After bloodshed, Army engineers toil 72 hours to finish Galwan bridge that triggered China


While the dead were still being counted on Tuesday morning, the Indian Army went full speed ahead to finish a piece of military infrastructure that had originally contributed to tensions in the Galwan Valley in Ladakh.

India Today TV has learnt that just hours after the brutal June 15 night brawl in the Galwan Valley, that left 20 Indian Army personnel and an unspecified number of Chinese Army personnel dead, Indian Army’s combat engineers received orders to leave no stone unturned to accelerate and finish the construction of a bridge over the Galwan River.

That 60-meter bridge, a crucial piece of connectivity that provides Indian military units sharper access to points near the Line of Actual Control (LAC), was finished on Thursday afternoon, with the Army testing it with vehicles over a period of two hours. At the local level, the bridge has come to be symbolic of hardened defiance despite extreme provocation and premediated violence by the Chinese side.

On Tuesday morning, just as the death toll in the brawl a few kilometres upstream to the east was becoming clear, the Army’s Karu-based mountain division sent word to the Army Engineers unit asking them to speed up with the bridge construction without any delay.

The ‘bailey bridge’ is a type of portable bridge comprised of metal trusses for the rapid transit of military vehicles of all kinds, including infantry combat vehicles.

Local commanders felt the need to issue the specific instruction since the enormity of Monday night’s events could have potentially thrown things out of gear on the ground, given the bridge construction was taking place no more than a couple of kilometers from where the bloodletting took place.

The instructions were precise: use whatever resources necessary to finish the bridge as early as possible.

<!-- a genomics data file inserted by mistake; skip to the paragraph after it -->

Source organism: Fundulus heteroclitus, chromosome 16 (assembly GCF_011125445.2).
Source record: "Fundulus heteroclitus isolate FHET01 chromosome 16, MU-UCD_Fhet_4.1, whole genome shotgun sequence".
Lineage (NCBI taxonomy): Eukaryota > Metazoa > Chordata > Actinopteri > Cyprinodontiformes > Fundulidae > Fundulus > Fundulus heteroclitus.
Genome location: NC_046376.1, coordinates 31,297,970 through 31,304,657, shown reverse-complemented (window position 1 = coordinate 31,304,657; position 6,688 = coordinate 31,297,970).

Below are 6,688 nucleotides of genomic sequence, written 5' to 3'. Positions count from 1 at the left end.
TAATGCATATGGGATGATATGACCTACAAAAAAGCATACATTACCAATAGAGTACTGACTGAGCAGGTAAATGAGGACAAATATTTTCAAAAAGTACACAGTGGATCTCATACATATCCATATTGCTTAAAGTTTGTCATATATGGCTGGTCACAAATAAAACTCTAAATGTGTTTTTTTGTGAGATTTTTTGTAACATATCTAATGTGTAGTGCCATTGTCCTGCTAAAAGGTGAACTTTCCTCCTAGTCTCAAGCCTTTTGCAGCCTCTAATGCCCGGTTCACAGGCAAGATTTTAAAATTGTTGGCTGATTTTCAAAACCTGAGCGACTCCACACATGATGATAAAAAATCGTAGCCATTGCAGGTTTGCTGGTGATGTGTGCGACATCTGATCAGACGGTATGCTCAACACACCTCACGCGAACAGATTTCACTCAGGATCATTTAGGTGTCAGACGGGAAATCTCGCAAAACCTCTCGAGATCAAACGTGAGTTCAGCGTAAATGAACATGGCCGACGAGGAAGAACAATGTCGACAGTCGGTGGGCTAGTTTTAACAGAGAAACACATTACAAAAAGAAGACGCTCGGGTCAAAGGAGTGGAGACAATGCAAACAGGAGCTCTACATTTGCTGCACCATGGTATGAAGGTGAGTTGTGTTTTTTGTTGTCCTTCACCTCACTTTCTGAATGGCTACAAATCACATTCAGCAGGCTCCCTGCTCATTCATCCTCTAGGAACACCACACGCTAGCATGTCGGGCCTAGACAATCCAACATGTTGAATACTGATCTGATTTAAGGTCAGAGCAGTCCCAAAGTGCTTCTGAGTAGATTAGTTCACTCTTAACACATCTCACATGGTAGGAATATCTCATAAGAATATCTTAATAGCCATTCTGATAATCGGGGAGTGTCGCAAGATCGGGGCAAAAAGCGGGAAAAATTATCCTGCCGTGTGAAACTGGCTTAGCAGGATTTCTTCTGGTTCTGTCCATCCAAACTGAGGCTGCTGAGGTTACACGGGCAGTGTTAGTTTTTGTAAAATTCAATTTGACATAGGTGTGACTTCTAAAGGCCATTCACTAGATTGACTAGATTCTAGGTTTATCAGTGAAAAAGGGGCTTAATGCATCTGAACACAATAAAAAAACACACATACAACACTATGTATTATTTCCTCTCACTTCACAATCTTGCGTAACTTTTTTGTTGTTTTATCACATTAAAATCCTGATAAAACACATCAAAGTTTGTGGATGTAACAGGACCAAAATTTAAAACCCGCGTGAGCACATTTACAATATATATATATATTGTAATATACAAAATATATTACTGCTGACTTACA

Given the tensions in the area following the brawl, infantry companies in the area were asked to specifically provide cover as the engineers finished the bridge. Work continued on Tuesday night and Wednesday night in freezing temperatures.

Indian Army divisional commander Major General Abhijit Bapat, who arrived at Patrol Point 14 on the morning of June 16 for talks with his Chinese counterpart, received a specific brief on progress of the bridge. The focus of the talks remained on disengaging and de-escalation after the bloodshed, though the instructions to the Army engineers was clear: work was not to stop at any cost.

The bridge, one of two chief Indian infrastructural trigger points for Chinese mobilisations in the Galwan Valley is now complete and fully operational.

The other, bigger infrastructural Indian thorn in China’s proverbial flesh, is the DSDBO road on the east bank of the Shyok River into which the Galwan flows. The bridge and road combined provide India with markedly better access, not just to the Galwan Valley, but the crucial northern sectors.

India Today TV’s Ashraf Wani reported earlier this week that the Border Roads Organisation, which works in tandem with Army engineers in these areas, was speeding up construction over the larger Shyok River not far from the Galwan-Shyok confluence.


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